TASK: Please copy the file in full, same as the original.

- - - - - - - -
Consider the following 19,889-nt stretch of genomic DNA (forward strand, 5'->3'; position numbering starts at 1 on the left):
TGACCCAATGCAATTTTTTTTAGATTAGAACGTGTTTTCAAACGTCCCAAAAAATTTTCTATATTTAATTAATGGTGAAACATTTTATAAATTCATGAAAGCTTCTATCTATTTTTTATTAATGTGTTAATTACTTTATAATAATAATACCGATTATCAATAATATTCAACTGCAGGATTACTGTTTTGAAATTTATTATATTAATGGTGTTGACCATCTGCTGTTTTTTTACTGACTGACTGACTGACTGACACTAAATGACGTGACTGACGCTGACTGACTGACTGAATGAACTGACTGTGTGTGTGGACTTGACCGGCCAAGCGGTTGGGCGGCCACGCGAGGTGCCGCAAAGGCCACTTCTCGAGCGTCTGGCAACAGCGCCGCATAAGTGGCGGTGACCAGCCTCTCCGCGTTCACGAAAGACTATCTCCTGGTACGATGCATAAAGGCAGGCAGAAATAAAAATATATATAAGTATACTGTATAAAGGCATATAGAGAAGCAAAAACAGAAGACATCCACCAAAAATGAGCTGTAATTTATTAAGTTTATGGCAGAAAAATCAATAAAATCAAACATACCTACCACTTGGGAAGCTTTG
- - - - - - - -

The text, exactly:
Consider the following 19,889-nt stretch of genomic DNA (forward strand, 5'->3'; position numbering starts at 1 on the left):
TGACCCAATGCAATTTTTTTTAGATTAGAACGTGTTTTCAAACGTCCCAAAAAATTTTCTATATTTAATTAATGGTGAAACATTTTATAAATTCATGAAAGCTTCTATCTATTTTTTATTAATGTGTTAATTACTTTATAATAATAATACCGATTATCAATAATATTCAACTGCAGGATTACTGTTTTGAAATTTATTATATTAATGGTGTTGACCATCTGCTGTTTTTTTACTGACTGACTGACTGACTGACACTAAATGACGTGACTGACGCTGACTGACTGACTGAATGAACTGACTGTGTGTGTGGACTTGACCGGCCAAGCGGTTGGGCGGCCACGCGAGGTGCCGCAAAGGCCACTTCTCGAGCGTCTGGCAACAGCGCCGCATAAGTGGCGGTGACCAGCCTCTCCGCGTTCACGAAAGACTATCTCCTGGTACGATGCATAAAGGCAGGCAGAAATAAAAATATATATAAGTATACTGTATAAAGGCATATAGAGAAGCAAAAACAGAAGACATCCACCAAAAATGAGCTGTAATTTATTAAGTTTATGGCAGAAAAATCAATAAAATCAAACATACCTACCACTTGGGAAGCTTTG